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Dublin pub murder: Major part of DNA profile on piece of evidence recovered matches accused, court hears

Michael Barr was shot dead at a pub in Summerhill in 2016.

Gardaí at the scene of the shooting in 2016.
Gardaí at the scene of the shooting in 2016.
Image: RollingNews.ie

THE MAJOR PART of a DNA profile taken from a mask recovered during the investigation into the shooting of Michael Barr in north inner-city Dublin matches the DNA of a man on trial for the murder, the Special Criminal Court heard today.

Liverpool native David Hunter (41) with an address at Du Cane Road, White City, London, is pleading not guilty to the murder of Barr (35) at a pub in Summerhill in Dublin on the night of 25 April 2016.

Tyrone native Barr was shot seven times – five times in the head – after two men wearing masks entered the pub at around 9pm.

Shortly after the shooting on the night of the murder, two rubber masks and two ski-masks were found by gardaí in a burning Audi A6 on the Walsh Road, Drumcondra.

Gardaí searched the car and also found four firearms, a mobile phone and a bullet outside the car.

Dr Edward Connolly of Forensic Science Ireland gave evidence to Dominic McGinn SC, prosecuting, that mixed DNA profiles had been found on two masks taken from the Audi by gardaí.

Dr Connolly said that he found a mixed DNA profile on a ski-mask with four elements; one major, two minor and one trace.

McGinn was told by the witness that the ski-mask’s DNA profile of a “major contributor” formed 61% of the mixed profile.

That profile, said the witness, had been previously categorised by a colleague at Forensic Science Ireland as ‘unnamed male 2′.

DNA samples from an apple core and a cigarette butt discarded by Hunter in the course of his extradition from the UK and his processing in Ireland on October 16, 2019, were cross-referenced by Dr Connolly.

The witness told counsel that the odds on the profile created by the cigarette butt and the apple core being of “an individual unrelated to ‘unnamed male 2′ were “a thousand-million to one”.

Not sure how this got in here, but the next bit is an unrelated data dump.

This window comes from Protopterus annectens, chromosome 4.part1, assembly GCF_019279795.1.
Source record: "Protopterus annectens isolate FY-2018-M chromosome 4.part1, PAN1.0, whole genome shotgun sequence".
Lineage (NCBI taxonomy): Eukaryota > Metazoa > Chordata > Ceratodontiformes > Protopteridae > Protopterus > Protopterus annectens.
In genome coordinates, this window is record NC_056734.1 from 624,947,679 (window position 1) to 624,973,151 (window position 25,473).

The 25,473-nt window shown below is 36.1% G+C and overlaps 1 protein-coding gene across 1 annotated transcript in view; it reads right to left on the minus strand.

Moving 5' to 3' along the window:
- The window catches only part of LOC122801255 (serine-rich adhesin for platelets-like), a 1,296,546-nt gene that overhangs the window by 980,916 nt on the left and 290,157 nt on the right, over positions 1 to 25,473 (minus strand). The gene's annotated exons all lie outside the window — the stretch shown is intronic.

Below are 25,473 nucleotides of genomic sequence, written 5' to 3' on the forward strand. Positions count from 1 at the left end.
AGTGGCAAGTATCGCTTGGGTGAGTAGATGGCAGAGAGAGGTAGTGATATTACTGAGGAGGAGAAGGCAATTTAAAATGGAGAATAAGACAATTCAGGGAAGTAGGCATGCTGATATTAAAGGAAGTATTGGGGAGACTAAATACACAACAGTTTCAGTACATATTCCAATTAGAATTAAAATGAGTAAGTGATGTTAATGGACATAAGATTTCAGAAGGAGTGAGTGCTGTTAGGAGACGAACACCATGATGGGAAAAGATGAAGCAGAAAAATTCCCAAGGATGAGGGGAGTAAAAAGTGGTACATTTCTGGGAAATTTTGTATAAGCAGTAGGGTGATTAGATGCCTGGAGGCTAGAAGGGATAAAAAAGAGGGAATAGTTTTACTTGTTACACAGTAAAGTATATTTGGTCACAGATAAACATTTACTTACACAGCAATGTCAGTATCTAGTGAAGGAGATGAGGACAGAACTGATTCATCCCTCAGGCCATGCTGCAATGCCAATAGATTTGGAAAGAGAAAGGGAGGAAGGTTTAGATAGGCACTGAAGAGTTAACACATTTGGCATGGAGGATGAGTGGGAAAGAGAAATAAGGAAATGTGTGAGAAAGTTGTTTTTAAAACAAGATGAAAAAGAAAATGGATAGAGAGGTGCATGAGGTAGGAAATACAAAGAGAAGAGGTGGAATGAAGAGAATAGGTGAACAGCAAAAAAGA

Presiding judge Mr Justice Alexander Owens asked the witness if he meant the odds on the DNA profile of unnamed male 2 being “unrelated to that of Mr Hunter?” and was told, “yes” by the witness.

Dr Connolly said that, regarding one of the rubber masks, there was a mixed DNA profile with four elements present; one major contributor and three minor contributors.

The witness told McGinn that when he compared the samples from the cigarette butt and the apple core and the profile of ‘unnamed male 2′ to the rubber mask sample, “they could not be excluded”.

During his extradition from the UK, Hunter had asked for and been given an apple by accompanying Garda detectives and used noise-reducing ear-plugs on board.

The court has heard that Hunter had requested and discarded both items on the plane and that both items were seized by gardaí as evidence, the trial has heard.

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Garda Sergeant Seamus Gannon was the member in charge at Bridewell Garda Station on October 16, 2019, when he charged and cautioned Hunter.

Sergeant Gannon told McGinn that Hunter made no reply, when charged at 3.22pm but that the accused did request a change of clothes from a prison jumpsuit and a cigarette.

The witness told counsel that clothes were provided from Hunter’s personal belongings and that after he changed he was taken to the yard near the prison section of the station to smoke a cigarette, accompanied by Detective Garda David Chapman and Detective Garda Colm Kelly.

Detective Garda Chapman has previously told the court that items discarded by Hunter, whose arrest occurred in the UK, could be lawfully swabbed by gardaí in Ireland.

Garda Stephen Tierney told McGinn that he was in the yard in a car after finishing work at about 3.40pm and observed the two detectives and a male prisoner, who he did not know.

Garda Tierney told counsel that he observed the male smoking and “casting a cigarette down on to the ground”.

The witness said that after the male was taken back inside that he, Detective Garda Chapman and Detective Garda Conor McDonnell placed the cigarette into an evidence bag.

The non-jury court also ruled today that phone evidence submitted by the prosecution will now be admitted, despite objections from the defence.

About the author:

Paul Neilan

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